means for determining said upper and lower limits having a first steering angle as said upper limit and a second steering angle as said lower limit; and
means for limiting said amount of change of said steering angle to restrict a changed steering angle of said vehicle between said first and second steering angles, said changed steering angle being based on a change in said steering angle undergone after said abnormality is detected.
7. A steering control system according to claim 1, wherein said limiter comprises means for determining said upper and lower limits on the basis of a steering angle of said vehicle when said abnormality is detected.
8. A steering control system according to claim 1, wherein said limiter comprises means for determining, upon detection of said abnormality, said upper and lower limits on the basis of said input including said component derived from said detected yaw rate.
9. A steering control system for controlling a rear steering angle of a steerable rear wheel of a motor vehicle, said steering control system having:
a steering angle sensor for detecting a front steering angle of a steerable front wheel of said vehicle;
a yaw rate sensor for detecting a yaw rate of said vehicle;
a vehicle speed sensor for detecting a running speed of said vehicle;
an actuator for changing said rear steering angle; and
a controller for electrically controlling said actuator to change said rear steering angle on the basis of an input which includes a least a component derived from said yaw rate detected by said yaw rate sensor,
said controller determining a first gain and a second gain on the basis of said detected running speed of said vehicle, multiplying said detected front steering angle by said first gain to obtain a first product, multiplying said detected yaw rate by said second gain to obtain a second product, adding said first product to said second product to obtain a target value of said rear steering angle, and controlling said actuator so that an actual value of said rear steering angle coincides with said target value,
said controller determining a provisional target value of said rear steering angle based on said target value when an abnormality is detected in said detected yaw rate, determining a reference range for said target value on the basis of said provisional target value determined immediately after said abnormality is detected by said detector, determining a final target value based on said provisional target value if said provisional target value currently determined is held within said reference range, and determining said final target value based on a selected value from within said reference range if said provisional target value currently determined is outside said reference range, said controller controlling said actuator according to said final target value to control said rear steering angle.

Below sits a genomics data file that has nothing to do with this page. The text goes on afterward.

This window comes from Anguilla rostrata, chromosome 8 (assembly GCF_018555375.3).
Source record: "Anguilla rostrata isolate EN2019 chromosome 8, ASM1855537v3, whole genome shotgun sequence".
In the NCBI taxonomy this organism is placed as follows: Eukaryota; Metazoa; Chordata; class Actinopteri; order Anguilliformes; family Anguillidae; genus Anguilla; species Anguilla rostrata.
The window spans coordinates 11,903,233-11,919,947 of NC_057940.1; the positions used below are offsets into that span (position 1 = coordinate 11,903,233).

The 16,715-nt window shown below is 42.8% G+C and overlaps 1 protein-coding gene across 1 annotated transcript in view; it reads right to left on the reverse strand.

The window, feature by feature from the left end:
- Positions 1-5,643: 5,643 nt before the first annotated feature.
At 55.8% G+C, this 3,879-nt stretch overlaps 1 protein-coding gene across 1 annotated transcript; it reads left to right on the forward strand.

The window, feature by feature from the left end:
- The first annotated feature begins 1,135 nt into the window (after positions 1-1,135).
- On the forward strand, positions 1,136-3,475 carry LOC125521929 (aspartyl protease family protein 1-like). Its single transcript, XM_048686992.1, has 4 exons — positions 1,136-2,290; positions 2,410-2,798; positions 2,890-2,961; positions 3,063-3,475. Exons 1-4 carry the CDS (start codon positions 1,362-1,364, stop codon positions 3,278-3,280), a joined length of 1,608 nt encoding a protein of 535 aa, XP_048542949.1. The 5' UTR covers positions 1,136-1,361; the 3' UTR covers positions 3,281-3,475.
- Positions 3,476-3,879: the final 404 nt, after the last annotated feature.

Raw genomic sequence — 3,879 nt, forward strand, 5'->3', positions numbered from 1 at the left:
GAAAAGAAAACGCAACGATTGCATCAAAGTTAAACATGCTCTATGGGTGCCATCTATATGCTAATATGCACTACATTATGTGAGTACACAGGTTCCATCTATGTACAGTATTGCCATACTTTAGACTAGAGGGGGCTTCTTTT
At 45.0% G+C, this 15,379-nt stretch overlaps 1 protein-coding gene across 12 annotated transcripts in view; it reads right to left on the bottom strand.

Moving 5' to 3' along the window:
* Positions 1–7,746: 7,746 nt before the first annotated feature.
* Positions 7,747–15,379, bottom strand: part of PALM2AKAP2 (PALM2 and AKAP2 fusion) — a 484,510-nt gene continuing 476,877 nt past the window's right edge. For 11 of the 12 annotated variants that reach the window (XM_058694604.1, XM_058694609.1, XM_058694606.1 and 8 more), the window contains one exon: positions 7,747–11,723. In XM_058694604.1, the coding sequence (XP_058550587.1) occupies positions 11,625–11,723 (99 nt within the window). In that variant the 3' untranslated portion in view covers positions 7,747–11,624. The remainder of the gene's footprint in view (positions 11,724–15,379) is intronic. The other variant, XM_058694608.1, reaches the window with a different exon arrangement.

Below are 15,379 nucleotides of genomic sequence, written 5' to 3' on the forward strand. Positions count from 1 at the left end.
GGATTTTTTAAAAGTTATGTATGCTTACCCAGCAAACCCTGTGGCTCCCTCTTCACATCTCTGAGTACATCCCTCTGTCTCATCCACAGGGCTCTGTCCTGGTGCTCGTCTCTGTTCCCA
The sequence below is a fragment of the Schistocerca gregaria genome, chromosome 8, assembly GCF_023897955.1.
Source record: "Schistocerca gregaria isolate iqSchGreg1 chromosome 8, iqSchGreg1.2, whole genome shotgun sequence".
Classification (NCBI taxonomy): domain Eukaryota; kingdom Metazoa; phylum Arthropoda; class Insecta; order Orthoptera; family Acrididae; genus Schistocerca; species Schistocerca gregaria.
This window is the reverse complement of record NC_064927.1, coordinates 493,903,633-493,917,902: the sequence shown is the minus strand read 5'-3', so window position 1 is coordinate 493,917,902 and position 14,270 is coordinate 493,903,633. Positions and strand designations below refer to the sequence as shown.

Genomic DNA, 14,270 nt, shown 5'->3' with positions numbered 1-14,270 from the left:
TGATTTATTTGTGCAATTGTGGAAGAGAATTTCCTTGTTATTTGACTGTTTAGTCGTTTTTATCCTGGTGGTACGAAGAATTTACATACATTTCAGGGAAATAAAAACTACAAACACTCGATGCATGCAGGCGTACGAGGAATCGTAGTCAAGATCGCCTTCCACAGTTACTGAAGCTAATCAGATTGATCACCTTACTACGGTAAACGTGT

10. A steering control system for a vehicle, said steering control system comprising:
a yaw rate sensor for detecting a yaw rate of said vehicle;
means for deriving a component from said detected yaw rate;
an actuator for changing a steering angle of said vehicle; and
a controller for electrically controlling said actuator to change said steering angle of said vehicle based on an input which includes at least said component derived from said detected yaw rate, said controller comprising:
a detector for detecting an abnormality of said detected yaw rate;
a limiter for limiting, upon detection of said abnormality, an amount of change made by said actuator to said steering angle of said vehicle to between an upper limit and a lower limit which are different from each other;
first determining means for determining a provisional target value of said steering angle based on said input;
second determining means for determining a final target value of said steering angle based on said provisional target value if said abnormality is not detected by said detector; and
third determining means for determining, if said abnormality is detected by said detector, said upper and lower limits between which said amount of change of said steering angle is limited by said limiter, said limits being determined on the basis of said provisional target value determined by said first determining means immediately after said abnormality is detected by said detector,
said third determining means determining said final target value based on said provisional target value if said provisional target value currently determined by said first determining means is held between said upper and lower limits, and determining said final target value based on a value selected between said upper and lower limits if said provisional target value currently determined is not between said upper and lower limits.
11. A steering control system according to claim 10, further comprising:
a steering angle sensor for detecting a steering angle of said vehicle; and
a vehicle speed sensor for detecting a running speed of said vehicle,